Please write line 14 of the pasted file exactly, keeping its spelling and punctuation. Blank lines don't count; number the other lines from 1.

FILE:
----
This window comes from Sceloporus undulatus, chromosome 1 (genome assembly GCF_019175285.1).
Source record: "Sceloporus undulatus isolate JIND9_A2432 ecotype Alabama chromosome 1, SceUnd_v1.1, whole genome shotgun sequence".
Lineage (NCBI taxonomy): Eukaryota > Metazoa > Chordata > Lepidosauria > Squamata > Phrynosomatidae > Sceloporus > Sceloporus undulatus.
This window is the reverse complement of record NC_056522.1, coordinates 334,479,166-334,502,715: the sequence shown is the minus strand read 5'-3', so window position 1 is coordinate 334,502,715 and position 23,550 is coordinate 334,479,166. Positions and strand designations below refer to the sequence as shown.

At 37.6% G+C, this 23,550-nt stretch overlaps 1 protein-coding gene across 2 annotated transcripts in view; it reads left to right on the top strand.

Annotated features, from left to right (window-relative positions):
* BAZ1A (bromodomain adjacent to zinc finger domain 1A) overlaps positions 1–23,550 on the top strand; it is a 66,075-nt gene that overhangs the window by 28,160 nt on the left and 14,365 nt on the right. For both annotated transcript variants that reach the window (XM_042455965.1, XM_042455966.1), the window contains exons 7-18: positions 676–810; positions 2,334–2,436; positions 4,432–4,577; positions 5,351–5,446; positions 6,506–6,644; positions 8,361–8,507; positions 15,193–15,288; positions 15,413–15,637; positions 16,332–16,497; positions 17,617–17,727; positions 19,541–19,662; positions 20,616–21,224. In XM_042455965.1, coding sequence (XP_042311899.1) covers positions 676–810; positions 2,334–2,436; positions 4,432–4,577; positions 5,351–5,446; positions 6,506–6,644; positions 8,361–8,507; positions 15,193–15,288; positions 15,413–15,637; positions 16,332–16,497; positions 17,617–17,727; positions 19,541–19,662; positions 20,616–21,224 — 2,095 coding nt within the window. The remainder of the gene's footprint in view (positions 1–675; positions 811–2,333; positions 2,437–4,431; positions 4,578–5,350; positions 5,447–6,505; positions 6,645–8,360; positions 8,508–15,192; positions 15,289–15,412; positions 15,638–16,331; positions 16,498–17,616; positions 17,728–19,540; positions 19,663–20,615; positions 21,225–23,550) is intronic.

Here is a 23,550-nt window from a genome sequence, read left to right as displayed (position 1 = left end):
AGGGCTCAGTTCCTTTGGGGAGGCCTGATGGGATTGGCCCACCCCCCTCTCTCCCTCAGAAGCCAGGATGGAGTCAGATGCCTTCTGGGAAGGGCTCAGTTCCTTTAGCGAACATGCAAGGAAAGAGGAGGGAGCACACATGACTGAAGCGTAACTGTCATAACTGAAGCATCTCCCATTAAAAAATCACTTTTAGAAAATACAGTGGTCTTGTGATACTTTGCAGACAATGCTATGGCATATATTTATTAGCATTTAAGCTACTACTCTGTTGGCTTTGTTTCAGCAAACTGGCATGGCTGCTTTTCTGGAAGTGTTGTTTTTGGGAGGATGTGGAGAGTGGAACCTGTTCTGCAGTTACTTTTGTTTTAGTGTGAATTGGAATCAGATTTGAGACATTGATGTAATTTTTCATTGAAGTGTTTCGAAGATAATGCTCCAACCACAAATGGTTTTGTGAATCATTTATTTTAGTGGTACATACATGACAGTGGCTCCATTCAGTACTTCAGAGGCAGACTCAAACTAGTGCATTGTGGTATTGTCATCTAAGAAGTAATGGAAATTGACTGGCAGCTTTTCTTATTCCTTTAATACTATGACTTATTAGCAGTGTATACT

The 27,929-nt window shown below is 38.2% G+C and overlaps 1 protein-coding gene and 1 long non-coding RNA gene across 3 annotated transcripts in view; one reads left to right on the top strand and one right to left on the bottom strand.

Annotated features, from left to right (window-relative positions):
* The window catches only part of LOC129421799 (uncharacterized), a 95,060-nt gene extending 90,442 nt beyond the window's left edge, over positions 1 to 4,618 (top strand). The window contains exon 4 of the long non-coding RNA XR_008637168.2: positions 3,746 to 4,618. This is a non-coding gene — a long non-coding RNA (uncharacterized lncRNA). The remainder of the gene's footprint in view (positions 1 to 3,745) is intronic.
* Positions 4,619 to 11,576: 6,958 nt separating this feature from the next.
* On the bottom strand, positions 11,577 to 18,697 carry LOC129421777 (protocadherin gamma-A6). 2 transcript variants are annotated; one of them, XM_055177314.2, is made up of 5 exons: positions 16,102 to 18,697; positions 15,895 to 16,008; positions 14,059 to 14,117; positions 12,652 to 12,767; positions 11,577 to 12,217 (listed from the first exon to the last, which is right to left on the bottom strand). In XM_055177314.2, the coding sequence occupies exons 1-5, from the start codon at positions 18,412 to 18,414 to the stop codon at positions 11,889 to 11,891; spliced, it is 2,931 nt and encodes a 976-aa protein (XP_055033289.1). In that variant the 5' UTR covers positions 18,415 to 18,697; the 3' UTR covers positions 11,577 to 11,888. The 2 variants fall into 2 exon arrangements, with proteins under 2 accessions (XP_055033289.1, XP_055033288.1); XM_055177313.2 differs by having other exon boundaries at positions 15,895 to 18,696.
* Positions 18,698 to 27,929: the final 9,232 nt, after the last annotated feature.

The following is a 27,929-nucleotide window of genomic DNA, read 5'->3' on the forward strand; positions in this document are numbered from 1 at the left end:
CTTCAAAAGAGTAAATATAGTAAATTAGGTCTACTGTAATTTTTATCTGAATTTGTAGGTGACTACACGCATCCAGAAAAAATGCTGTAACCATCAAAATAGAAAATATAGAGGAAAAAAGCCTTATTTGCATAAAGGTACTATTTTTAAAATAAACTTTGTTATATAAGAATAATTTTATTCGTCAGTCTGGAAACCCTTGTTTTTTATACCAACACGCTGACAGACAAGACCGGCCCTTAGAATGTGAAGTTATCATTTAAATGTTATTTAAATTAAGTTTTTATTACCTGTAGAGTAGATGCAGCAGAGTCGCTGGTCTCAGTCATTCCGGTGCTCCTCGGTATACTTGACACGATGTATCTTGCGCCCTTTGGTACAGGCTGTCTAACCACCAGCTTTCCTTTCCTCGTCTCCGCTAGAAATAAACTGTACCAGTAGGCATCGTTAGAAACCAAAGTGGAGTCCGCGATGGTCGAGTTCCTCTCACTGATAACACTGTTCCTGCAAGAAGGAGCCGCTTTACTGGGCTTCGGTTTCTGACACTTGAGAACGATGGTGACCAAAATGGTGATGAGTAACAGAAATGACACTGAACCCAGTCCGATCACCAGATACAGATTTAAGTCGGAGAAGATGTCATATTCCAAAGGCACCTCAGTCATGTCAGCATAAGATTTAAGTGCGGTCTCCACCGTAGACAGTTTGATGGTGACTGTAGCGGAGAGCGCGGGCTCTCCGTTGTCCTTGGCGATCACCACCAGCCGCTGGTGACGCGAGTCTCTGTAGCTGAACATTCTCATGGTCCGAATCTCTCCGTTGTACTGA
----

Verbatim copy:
* On the bottom strand, positions 11,577 to 18,697 carry LOC129421777 (protocadherin gamma-A6). 2 transcript variants are annotated; one of them, XM_055177314.2, is made up of 5 exons: positions 16,102 to 18,697; positions 15,895 to 16,008; positions 14,059 to 14,117; positions 12,652 to 12,767; positions 11,577 to 12,217 (listed from the first exon to the last, which is right to left on the bottom strand). In XM_055177314.2, the coding sequence occupies exons 1-5, from the start codon at positions 18,412 to 18,414 to the stop codon at positions 11,889 to 11,891; spliced, it is 2,931 nt and encodes a 976-aa protein (XP_055033289.1). In that variant the 5' UTR covers positions 18,415 to 18,697; the 3' UTR covers positions 11,577 to 11,888. The 2 variants fall into 2 exon arrangements, with proteins under 2 accessions (XP_055033289.1, XP_055033288.1); XM_055177313.2 differs by having other exon boundaries at positions 15,895 to 18,696.